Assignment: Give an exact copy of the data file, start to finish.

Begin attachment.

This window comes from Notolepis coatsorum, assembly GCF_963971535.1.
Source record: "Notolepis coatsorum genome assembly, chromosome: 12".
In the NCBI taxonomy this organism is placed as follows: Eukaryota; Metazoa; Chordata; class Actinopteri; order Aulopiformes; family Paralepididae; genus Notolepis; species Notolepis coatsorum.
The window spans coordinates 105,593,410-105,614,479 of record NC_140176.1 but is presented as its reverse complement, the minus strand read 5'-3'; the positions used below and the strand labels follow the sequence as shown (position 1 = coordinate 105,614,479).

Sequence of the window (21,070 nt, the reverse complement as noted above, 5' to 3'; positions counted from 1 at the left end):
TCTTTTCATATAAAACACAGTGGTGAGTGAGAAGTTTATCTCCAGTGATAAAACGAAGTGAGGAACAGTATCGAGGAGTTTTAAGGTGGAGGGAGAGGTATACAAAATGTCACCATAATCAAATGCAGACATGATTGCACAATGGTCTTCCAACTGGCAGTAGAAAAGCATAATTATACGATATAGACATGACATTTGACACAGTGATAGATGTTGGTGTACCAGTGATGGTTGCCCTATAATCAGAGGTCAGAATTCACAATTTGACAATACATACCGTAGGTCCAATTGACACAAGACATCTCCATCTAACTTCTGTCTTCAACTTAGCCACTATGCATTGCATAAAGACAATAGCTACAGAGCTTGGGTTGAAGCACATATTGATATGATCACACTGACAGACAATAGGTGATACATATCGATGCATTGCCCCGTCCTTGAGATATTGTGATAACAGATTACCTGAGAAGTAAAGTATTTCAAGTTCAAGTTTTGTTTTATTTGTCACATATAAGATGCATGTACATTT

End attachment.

This window comes from Notolepis coatsorum, assembly GCF_963971535.1.
Source record: "Notolepis coatsorum genome assembly, chromosome: 12".
In the NCBI taxonomy this organism is placed as follows: Eukaryota; Metazoa; Chordata; class Actinopteri; order Aulopiformes; family Paralepididae; genus Notolepis; species Notolepis coatsorum.
The window spans coordinates 105,593,410-105,614,479 of record NC_140176.1 but is presented as its reverse complement, the minus strand read 5'-3'; the positions used below and the strand labels follow the sequence as shown (position 1 = coordinate 105,614,479).

Sequence of the window (21,070 nt, the reverse complement as noted above, 5' to 3'; positions counted from 1 at the left end):
TCTTTTCATATAAAACACAGTGGTGAGTGAGAAGTTTATCTCCAGTGATAAAACGAAGTGAGGAACAGTATCGAGGAGTTTTAAGGTGGAGGGAGAGGTATACAAAATGTCACCATAATCAAATGCAGACATGATTGCACAATGGTCTTCCAACTGGCAGTAGAAAAGCATAATTATACGATATAGACATGACATTTGACACAGTGATAGATGTTGGTGTACCAGTGATGGTTGCCCTATAATCAGAGGTCAGAATTCACAATTTGACAATACATACCGTAGGTCCAATTGACACAAGACATCTCCATCTAACTTCTGTCTTCAACTTAGCCACTATGCATTGCATAAAGACAATAGCTACAGAGCTTGGGTTGAAGCACATATTGATATGATCACACTGACAGACAATAGGTGATACATATCGATGCATTGCCCCGTCCTTGAGATATTGTGATAACAGATTACCTGAGAAGTAAAGTATTTCAAGTTCAAGTTTTGTTTTATTTGTCACATATAAGATGCATGTACATTT